Presenters: Brian Levy, Professor, Johns Hopkins School of Advanced International Studies and University of Cape Town; Dr. Craig Burgess, Development Cooperation Specialist, Data, Analytics and Delivery for Impact (DDI), World Health Organization; Charity Komujjurizi, Project Manager, Africa Freedom of Information Centre, Uganda; Florencia Guerzovich, Senior Advisor Monitoring Evaluation Research and Learning, Global Partnership for Social Accountability, World Bank.

Moderator: David Jacobstein, Democracy Specialist, DCHA/DRG at USAID.



Addressing Constraints to Social Accountability for Inclusion

Wednesday, November 20, 3:20 – 4:30PM

Civic space, the operating environment for civil society, is changing. Consider citizens’ mistrust in political elites.  Think of people in the streets in Lebanon and Chile and around the world. Citizens want to be heard and their real problems need real solutions. If we don’t act on those concerns, social cohesion and the social contract are at risk. We see in the north and south polarization in political and social life, including social media. How are social accountability practitioners adjusting to these demands for inclusion? It’s a challenge because many aspects of traditional operating models are shifting. Technological tools are used by both autocratic governments to hamper, and by social movements to defend their legitimacy and mobilize people. In many countries, there are growing restrictions to the formal and informal operation on civil society activities, and the provision of support for these groups. Their legitimacy is more often questioned than in the past. There are also normative imperatives and lessons about the need to shift the power to the south and the operational challenges of doing so.  These changes in civic space affect the ability of social accountability practitioners to work with communities towards more inclusive development. This panel will showcase how different actors are adjusting to changes and whether they have found any silver lining.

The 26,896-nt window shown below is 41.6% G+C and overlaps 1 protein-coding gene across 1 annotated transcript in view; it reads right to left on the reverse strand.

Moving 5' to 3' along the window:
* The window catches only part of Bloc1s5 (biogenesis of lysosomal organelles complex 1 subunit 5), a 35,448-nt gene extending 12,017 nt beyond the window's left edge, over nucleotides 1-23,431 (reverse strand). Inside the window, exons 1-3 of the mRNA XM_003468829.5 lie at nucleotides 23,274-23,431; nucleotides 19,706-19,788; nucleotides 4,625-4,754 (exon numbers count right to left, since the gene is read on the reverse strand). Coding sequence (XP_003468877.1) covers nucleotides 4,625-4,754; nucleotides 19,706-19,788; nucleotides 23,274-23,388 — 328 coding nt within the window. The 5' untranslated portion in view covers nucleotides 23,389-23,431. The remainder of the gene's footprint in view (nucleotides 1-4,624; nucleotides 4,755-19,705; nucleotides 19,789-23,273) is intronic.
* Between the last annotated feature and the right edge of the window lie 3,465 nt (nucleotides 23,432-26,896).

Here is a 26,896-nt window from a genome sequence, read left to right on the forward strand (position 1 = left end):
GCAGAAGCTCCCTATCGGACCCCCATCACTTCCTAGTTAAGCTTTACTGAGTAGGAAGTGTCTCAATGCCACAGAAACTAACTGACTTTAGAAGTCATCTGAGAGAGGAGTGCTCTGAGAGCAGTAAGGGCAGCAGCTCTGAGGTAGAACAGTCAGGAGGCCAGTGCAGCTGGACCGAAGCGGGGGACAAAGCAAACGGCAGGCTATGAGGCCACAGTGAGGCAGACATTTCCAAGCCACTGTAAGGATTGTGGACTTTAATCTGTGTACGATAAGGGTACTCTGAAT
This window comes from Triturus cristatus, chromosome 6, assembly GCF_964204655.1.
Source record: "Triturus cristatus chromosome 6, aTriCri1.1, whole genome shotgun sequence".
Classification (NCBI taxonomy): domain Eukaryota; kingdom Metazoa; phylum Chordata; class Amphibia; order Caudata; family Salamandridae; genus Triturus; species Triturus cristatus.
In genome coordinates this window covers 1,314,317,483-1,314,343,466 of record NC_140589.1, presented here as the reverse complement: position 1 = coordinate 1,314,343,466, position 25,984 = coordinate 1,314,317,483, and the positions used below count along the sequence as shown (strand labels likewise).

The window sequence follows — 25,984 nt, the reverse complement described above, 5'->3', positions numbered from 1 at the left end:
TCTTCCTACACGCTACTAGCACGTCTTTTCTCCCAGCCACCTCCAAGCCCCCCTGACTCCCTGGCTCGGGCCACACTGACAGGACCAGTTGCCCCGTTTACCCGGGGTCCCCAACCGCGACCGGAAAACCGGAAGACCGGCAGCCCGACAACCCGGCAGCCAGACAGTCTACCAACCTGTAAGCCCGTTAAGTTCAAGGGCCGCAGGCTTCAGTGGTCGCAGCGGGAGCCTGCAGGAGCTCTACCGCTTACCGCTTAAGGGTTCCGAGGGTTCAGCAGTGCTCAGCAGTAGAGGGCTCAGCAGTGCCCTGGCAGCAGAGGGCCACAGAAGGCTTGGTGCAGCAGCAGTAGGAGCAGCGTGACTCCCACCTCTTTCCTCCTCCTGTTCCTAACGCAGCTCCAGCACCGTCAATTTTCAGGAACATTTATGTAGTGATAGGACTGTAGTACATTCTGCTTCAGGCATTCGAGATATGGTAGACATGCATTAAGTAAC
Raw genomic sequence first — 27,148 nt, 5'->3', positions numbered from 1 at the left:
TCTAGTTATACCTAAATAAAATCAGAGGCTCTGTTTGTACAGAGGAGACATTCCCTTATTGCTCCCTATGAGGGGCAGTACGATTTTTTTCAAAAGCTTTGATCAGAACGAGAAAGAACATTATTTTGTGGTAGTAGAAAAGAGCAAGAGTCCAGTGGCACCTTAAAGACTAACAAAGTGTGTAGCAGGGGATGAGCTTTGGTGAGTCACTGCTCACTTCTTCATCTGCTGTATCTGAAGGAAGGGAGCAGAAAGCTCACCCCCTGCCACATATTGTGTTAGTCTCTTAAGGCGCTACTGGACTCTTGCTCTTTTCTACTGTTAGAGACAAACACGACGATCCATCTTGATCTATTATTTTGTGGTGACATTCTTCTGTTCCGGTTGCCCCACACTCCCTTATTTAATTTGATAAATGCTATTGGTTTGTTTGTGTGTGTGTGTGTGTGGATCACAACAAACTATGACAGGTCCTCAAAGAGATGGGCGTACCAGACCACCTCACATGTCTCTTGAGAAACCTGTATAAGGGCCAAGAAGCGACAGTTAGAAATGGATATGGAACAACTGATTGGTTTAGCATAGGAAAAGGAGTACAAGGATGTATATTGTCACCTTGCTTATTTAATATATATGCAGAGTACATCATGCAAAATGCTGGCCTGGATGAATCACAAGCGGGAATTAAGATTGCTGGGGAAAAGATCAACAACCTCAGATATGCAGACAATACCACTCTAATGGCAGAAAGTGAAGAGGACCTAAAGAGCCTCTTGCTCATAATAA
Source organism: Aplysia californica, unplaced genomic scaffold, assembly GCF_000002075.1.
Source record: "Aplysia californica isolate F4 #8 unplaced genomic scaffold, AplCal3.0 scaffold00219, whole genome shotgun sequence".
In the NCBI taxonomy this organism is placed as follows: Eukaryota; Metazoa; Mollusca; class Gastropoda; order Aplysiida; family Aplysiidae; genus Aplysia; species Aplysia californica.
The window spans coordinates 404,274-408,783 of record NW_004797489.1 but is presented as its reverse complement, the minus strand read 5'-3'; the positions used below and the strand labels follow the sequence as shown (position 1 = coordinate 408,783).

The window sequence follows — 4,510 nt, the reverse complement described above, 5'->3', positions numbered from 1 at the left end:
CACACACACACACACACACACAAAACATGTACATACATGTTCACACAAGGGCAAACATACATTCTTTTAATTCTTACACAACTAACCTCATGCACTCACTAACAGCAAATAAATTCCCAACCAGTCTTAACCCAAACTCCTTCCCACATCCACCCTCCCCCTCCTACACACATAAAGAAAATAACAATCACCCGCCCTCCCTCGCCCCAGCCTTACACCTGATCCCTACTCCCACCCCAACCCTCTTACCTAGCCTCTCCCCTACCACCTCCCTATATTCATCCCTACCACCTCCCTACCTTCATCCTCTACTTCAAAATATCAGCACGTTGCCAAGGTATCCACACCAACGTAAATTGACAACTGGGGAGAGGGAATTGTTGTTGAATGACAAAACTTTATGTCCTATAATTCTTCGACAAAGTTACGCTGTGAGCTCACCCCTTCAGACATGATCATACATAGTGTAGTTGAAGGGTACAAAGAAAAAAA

Panelists: Maurice Nyambe, Deputy Chief Executive Officer, Zambian Governance Foundation; Yasodara Cordova, Fellow for Citizen Engagement/AGILE, World Bank; Flavia Milano, Team Leader, Citizen Engagement Policy and Strategy, Vice Presidency for Countries, Inter-American Development Bank.

Moderator: Mariam Alimi Afrasiabi, Acting Division Chief, Civil Society and Media Division, DCHA/DRG, USAID.



Frontiers of Social Accountability for Inclusion

Thursday, November 21, 11:10AM – 12:20PM

New studies have highlighted that collaboration between the state and civil society is a frontier of social accountability’s contribution to inclusive development. An in-depth study in Indonesia by Harvard University and one conducted for the GPSA both found that communities choose collaborative problem-solving rather than confrontation. Recent evidence suggests that civil society would be more effective in fostering inclusion, if instead of stand-alone projects, their efforts were integrated with the public sector’s reforms. Indeed, experiments with multi-stakeholder co-creation and co-production are on the rise. Moreover, when civil society practitioners and government officials “cross over” to the other side, they can facilitate that collaboration. This panel transforms insights from recent studies into practical, real life insights about how to navigate the politics of collaborative social accountability. Speakers who have worn different hats will share their experiences trying to foster collaboration and integration of civil society and public sector reform efforts. They will discuss the opportunities and ‘tricks of the trade’ as well as the uncertainties and challenges - such as conflicts of interest, collusion, capture and trust building. 

Panelists: Carolina Cornejo, Director for Open Government, Subsecretary for Public Innovation and Open Government, Government of Argentina; Abdellahi Awah, Director of the Transparency of the Mauritanian Education Budget Project at NGO Eco-Dev; Lily Fati Soale, Social Accountability Advisor, Government of Ghana; Dr. Grace Kumchulesi, Executive Director of the Malawi Economic Justice Network.